Where do you start when looking into improving mental health at work?

In my workplace mediation practice, I often see painful disputes that could have been prevented by a better understanding of mental health and the workplace. The UK government’s publication of the paper ‘Thriving at Work’ (2017) marked a sea-change in appreciation of the impact of poor mental health at work.

Last week, HRH Prince William came to my neighbouring town Bristol, to launch a new online portal to an extensive bank of resources on fostering workplace wellbeing: Mental Health at Work. There are a fantastic range of tools for improving mental health at work on the site, but how do you know where to start?

So this week, to find out what was really appealing to people in a workplace setting, I asked the 45 participants on one of my Workplace Mental Health Awareness courses, what they were taking away from my course:

Please name 2 tools/concepts you are taking away from today’s course

that you found useful or might use in your work-life

Here is what they told me…

Top 6 Tools for Improving Mental Health at Work

#6. Walking meetings 

Meetings rarely cheer the heart, so perhaps it’s not surprising that 6% of the 70 comments I received reflected this one simple idea: it is fun/ok/healthy to hold meetings outside, on foot! In her TEDTalk on walking meetings, Nilofer Merchant suggests that “sitting has become the smoking of our generation and of course there are health consequences to this…” She swears by walking meetings.

#5. Wellness Action Plans 

7% of comments signalled that this excellent resource from the charity Mind would be something they would look into further. The Wellness Action Plan is excellent template that gives guidance and a framework for a manager to learn more about their team member’s wellbeing, and co-create a plan to support that person in their role. Needless to say, I encourage managers to try making a plan for themselves first, and really understand how to support their own wellbeing.

#4 Mindfulness / mediation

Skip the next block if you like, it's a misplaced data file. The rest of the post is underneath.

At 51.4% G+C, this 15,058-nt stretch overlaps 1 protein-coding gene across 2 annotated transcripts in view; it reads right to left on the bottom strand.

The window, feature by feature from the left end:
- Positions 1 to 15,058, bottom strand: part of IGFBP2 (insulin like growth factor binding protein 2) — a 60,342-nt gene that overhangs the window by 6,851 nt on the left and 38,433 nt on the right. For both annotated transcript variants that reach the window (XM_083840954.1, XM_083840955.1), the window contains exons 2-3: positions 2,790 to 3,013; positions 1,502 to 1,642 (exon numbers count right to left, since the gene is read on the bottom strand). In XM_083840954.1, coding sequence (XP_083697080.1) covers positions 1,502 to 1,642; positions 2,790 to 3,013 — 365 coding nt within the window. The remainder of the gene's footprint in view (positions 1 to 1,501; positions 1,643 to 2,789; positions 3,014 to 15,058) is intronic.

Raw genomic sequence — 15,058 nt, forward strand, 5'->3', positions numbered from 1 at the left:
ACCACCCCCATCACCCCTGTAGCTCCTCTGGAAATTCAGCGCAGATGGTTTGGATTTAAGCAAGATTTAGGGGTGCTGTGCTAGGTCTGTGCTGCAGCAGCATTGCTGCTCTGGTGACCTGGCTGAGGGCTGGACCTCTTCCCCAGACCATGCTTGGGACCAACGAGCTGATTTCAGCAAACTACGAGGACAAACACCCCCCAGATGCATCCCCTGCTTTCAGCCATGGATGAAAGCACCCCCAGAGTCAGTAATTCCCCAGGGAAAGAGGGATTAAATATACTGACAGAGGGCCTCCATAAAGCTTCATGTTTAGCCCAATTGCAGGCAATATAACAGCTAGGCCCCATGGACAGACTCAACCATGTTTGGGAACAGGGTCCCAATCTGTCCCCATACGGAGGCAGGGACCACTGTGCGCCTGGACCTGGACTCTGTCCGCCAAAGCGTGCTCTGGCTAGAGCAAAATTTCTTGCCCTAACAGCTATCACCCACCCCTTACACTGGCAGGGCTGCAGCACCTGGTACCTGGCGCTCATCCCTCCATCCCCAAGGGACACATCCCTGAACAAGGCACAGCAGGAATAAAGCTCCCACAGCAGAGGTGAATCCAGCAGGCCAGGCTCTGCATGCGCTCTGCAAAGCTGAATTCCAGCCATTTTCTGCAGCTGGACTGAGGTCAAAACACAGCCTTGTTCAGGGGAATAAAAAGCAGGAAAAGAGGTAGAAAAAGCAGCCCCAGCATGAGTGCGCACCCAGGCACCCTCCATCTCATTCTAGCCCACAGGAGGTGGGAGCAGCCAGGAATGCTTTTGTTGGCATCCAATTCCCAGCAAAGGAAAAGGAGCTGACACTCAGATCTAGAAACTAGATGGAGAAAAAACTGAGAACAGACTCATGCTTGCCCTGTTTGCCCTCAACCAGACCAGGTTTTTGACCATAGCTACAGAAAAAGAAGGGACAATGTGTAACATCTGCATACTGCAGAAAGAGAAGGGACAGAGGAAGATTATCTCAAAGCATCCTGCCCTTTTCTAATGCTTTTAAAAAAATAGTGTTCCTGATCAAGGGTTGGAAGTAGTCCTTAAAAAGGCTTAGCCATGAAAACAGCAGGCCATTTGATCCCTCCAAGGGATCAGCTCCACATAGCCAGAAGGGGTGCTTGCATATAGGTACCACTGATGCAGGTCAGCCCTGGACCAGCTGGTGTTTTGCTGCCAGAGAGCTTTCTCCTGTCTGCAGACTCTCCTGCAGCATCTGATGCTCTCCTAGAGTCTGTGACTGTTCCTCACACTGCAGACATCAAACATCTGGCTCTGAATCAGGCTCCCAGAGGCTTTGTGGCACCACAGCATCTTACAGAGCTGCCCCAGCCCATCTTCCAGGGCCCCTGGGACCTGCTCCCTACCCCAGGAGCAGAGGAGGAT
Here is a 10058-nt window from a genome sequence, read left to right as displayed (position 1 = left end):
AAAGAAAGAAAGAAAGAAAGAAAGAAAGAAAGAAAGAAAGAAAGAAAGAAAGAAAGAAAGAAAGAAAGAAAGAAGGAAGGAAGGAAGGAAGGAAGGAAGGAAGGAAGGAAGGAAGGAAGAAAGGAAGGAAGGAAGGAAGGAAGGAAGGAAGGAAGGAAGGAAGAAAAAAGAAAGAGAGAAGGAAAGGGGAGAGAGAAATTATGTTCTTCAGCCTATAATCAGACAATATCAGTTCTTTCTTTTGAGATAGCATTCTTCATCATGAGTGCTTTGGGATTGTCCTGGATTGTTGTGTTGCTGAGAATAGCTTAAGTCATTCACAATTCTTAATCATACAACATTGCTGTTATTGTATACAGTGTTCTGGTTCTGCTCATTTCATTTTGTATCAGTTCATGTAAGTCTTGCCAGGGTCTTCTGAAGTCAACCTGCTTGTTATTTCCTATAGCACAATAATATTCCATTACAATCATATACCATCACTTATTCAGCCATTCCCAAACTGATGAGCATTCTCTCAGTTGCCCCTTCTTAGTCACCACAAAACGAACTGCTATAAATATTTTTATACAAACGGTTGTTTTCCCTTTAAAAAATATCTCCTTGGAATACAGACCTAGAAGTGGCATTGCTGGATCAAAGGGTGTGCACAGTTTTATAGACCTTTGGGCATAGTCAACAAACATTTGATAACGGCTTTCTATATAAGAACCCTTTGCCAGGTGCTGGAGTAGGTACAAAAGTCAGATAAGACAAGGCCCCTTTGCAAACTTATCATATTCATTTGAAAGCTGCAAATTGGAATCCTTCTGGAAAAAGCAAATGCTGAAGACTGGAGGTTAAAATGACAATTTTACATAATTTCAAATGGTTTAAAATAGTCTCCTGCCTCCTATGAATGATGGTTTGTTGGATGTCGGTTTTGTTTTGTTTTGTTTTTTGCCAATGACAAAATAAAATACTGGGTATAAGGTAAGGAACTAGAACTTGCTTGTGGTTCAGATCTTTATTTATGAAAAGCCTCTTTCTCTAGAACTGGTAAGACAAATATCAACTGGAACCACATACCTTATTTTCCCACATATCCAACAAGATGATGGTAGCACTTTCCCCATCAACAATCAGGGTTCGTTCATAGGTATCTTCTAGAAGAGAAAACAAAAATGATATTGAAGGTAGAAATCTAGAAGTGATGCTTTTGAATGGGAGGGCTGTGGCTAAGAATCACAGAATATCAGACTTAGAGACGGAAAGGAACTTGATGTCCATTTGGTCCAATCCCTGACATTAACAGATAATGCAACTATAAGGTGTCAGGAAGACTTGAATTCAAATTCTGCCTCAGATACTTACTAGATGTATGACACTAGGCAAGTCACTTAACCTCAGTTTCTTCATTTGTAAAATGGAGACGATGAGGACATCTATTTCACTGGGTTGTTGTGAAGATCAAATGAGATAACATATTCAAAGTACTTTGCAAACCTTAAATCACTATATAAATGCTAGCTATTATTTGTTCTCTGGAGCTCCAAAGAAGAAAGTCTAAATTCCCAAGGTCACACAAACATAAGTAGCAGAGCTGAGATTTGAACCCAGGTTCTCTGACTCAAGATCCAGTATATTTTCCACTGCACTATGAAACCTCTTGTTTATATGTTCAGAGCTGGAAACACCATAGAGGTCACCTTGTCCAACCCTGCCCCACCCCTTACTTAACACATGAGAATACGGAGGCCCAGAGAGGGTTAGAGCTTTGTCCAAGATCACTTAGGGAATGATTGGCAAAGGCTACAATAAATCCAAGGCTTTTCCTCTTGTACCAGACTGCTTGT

8% of comments expressed an interest in exploring mindfulness as a way to promote wellbeing at work. Participants were particularly keen to explore Headspace.

#3 Facts and know-how: greater understanding and awareness of mental health 

13% of comments simply stated that they really valued greater knowledge about mental health:  the facts and figures; the signs and symptoms; knowing what to look out for in colleagues; having access to ‘signposting’ resources they could share. Mind is a great resource for understanding more about mental health and how to support yourself and your colleagues at work.

#2 Skills for communicating well about mental health

A sizeable 30% of comments focussed on being given the skills and confidence to talk to others about mental health, so that they could more easily create a culture of openness, or supportively enquire after someone’s wellbeing, or just share details about their own mental health with greater ease. Campaigns like Time To Change – the Employer’s Pledge really help break the stigma about mental ill-health in the workplace.

#1 The 5 Ways to Wellbeing 

By far and away the most popular tool amongst the participants, at a weighty 36% of comments, was The 5 Ways to Wellbeing. This set of five reminders, set out by the New Economics Foundation in 2008, seems to give us permission to get back to some of the habits which create work-life balance and enjoyment again. What are the 5 Ways?:

  • connect – keep in touch with family and friends, see work colleagues socially
  • be active – get away from the desk, go to the gym to destress
  • take notice – take time to be present to things that uplift you
  • keep learning – learn something new, or master something old
  • give – share your time with colleagues, take up your volunteering days, raise money for a charity at work


My training on Improving Mental Health at Work

I am an independent workplace mediator and trainer, specialising in mental health and wellbeing. Ask me about my training courses, some of which I deliver in partnership with the charity Bath Mind and which carry CPD accreditation. Email me at arabella{at}arabellatresilian.com or call 07769774671.

What did the participants of the seminar this week say about my course?

90% of 45 participants rated me as ‘Excellent’ (and the other 10% as ‘Good’) and their comments included:

  • Well-articulated and engaging!
  • Very insightful talk – really enjoyed it!
  • Very good. It would be great if everyone in the firm took part in this training.
  • Great session. Thank you!